Perhaps the essential myth of the Battle of Britain can be summed up in the idea that this was a victory gained by young British officer pilots flying Spitfires.
Many were far from young. Teenagers fought in the Battle, but so did men in their 20, 30s and 40s. One air gunner was 51.
Many were not from the United Kingdom. The countries represented in Fighter Command in 1940 included Australia, Belgium, Canada, Czechoslovakia, France, Ireland, Jamaica, Newfoundland, New Zealand, Poland, the Rhodesias, South Africa and the United States. Many were not officers – among the high scoring NCO pilots of the Battle were Sergeant “Ginger” Lacey (501 Squadron), Sergeant Jim Hallowes (43 Squadron) and Flight Sergeant “Grumpy” Unwin (19 Squadron).
Multi-crewed aircraft, such as the Blenheim and Defiant, took part in the Battle, so not all the aircrew were pilots.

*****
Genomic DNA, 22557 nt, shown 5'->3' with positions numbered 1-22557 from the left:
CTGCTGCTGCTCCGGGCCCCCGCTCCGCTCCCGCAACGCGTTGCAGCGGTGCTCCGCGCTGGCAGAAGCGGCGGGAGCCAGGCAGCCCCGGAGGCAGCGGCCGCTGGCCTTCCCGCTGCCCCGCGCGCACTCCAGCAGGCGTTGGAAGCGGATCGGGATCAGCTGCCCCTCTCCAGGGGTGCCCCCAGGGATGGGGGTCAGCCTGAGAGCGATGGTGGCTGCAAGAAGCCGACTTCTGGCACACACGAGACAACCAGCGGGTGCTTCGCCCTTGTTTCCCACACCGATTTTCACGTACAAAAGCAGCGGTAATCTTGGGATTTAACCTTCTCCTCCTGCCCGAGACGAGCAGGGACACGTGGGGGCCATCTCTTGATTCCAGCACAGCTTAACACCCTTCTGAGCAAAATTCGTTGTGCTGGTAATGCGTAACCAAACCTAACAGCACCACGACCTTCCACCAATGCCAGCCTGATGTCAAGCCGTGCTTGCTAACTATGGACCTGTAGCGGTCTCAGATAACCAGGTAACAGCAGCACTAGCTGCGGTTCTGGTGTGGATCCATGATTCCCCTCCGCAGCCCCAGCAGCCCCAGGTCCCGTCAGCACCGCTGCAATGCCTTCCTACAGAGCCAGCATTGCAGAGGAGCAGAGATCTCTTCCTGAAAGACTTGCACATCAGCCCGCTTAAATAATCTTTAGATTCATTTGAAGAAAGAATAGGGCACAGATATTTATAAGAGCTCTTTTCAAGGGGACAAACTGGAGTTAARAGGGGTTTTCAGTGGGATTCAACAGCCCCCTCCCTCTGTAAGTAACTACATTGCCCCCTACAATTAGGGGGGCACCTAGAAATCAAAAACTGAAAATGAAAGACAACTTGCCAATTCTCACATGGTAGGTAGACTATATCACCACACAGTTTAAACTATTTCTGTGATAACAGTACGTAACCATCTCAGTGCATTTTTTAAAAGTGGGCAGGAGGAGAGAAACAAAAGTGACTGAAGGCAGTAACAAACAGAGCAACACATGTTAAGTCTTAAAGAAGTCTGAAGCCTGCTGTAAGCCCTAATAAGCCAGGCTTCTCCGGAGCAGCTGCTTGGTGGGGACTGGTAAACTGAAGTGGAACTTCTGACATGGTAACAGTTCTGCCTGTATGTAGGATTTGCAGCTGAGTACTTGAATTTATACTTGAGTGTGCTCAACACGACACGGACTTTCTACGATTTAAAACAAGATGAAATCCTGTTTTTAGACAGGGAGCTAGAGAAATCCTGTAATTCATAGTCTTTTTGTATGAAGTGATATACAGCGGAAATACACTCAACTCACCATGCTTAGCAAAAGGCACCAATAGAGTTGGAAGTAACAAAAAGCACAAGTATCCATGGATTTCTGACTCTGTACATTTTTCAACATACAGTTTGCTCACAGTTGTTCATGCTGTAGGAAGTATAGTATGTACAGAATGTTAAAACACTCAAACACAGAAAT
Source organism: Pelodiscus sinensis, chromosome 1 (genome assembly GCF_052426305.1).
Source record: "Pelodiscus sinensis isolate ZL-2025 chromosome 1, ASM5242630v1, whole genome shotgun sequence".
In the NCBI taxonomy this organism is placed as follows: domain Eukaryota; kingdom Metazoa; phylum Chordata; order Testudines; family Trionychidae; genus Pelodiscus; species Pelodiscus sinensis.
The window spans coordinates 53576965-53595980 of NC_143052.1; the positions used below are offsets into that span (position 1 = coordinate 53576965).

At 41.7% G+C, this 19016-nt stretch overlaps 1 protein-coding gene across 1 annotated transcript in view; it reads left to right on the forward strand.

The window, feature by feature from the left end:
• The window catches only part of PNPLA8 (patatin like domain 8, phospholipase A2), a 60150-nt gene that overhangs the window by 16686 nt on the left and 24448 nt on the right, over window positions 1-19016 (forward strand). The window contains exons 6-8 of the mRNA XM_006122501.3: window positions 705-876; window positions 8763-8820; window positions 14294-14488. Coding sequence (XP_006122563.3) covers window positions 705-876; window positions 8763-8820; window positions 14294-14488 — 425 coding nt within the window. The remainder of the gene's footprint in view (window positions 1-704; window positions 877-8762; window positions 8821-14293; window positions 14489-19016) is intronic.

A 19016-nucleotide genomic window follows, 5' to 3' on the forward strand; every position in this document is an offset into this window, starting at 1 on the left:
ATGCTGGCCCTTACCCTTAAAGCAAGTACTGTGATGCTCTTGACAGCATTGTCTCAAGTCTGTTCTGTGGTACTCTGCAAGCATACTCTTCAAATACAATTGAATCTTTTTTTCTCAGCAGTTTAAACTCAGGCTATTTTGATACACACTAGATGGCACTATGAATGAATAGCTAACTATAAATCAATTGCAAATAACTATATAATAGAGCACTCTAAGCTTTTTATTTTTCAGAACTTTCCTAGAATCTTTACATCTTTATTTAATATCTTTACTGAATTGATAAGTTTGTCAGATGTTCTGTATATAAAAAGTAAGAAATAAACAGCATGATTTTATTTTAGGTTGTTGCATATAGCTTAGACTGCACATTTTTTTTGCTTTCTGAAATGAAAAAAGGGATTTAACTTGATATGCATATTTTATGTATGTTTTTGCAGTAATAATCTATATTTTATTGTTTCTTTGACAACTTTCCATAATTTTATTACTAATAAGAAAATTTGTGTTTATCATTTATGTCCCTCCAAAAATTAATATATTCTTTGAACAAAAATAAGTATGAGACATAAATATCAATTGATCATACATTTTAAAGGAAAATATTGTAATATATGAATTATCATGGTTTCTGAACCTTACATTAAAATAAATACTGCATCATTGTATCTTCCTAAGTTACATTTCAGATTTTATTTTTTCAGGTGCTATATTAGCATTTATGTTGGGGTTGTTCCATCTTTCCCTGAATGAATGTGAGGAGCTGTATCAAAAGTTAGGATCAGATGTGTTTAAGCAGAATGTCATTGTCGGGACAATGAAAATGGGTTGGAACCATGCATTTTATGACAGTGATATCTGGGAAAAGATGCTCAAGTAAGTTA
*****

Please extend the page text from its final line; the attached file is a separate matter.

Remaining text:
The Hurricane flew in much greater numbers in the Battle than the Spitfire and shot down far more enemy aircraft.
After the Battle it was decided that every Allied airman who took part should be entitled to the “immediate” award of the 1939-45 Star with Battle of Britain clasp. The qualification that was decided on for this award was that an airman must have made one authorised operational flight with a designated unit (of which there were 71 under the control of Fighter Command) between 10 July and 31 October 1940.